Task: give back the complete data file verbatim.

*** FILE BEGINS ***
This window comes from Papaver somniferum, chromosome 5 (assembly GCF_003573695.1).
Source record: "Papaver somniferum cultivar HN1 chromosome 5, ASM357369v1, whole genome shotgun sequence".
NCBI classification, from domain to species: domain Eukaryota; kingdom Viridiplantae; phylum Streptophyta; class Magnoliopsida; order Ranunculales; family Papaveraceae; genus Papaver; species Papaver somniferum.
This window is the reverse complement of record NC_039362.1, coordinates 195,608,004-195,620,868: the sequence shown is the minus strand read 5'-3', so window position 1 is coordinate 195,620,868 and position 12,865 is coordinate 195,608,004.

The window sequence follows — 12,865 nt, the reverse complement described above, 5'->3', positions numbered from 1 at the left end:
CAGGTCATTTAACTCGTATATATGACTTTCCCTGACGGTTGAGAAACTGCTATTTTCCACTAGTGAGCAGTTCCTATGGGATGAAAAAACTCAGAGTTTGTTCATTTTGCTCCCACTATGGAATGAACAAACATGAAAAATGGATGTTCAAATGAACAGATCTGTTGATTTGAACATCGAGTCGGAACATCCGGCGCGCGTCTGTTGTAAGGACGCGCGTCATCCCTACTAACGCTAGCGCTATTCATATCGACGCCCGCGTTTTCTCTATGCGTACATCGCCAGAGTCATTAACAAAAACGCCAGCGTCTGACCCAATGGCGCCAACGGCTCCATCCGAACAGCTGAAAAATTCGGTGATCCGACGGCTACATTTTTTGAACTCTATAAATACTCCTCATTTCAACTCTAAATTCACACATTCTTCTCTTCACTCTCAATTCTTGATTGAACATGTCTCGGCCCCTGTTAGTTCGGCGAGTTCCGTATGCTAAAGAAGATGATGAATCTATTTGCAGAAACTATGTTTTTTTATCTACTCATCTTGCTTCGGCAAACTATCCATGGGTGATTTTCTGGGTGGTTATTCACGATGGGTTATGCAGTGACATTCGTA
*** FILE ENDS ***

This window comes from Papaver somniferum, chromosome 5 (assembly GCF_003573695.1).
Source record: "Papaver somniferum cultivar HN1 chromosome 5, ASM357369v1, whole genome shotgun sequence".
NCBI classification, from domain to species: domain Eukaryota; kingdom Viridiplantae; phylum Streptophyta; class Magnoliopsida; order Ranunculales; family Papaveraceae; genus Papaver; species Papaver somniferum.
This window is the reverse complement of record NC_039362.1, coordinates 195,608,004-195,620,868: the sequence shown is the minus strand read 5'-3', so window position 1 is coordinate 195,620,868 and position 12,865 is coordinate 195,608,004.

The window sequence follows — 12,865 nt, the reverse complement described above, 5'->3', positions numbered from 1 at the left end:
CAGGTCATTTAACTCGTATATATGACTTTCCCTGACGGTTGAGAAACTGCTATTTTCCACTAGTGAGCAGTTCCTATGGGATGAAAAAACTCAGAGTTTGTTCATTTTGCTCCCACTATGGAATGAACAAACATGAAAAATGGATGTTCAAATGAACAGATCTGTTGATTTGAACATCGAGTCGGAACATCCGGCGCGCGTCTGTTGTAAGGACGCGCGTCATCCCTACTAACGCTAGCGCTATTCATATCGACGCCCGCGTTTTCTCTATGCGTACATCGCCAGAGTCATTAACAAAAACGCCAGCGTCTGACCCAATGGCGCCAACGGCTCCATCCGAACAGCTGAAAAATTCGGTGATCCGACGGCTACATTTTTTGAACTCTATAAATACTCCTCATTTCAACTCTAAATTCACACATTCTTCTCTTCACTCTCAATTCTTGATTGAACATGTCTCGGCCCCTGTTAGTTCGGCGAGTTCCGTATGCTAAAGAAGATGATGAATCTATTTGCAGAAACTATGTTTTTTTATCTACTCATCTTGCTTCGGCAAACTATCCATGGGTGATTTTCTGGGTGGTTATTCACGATGGGTTATGCAGTGACATTCGTA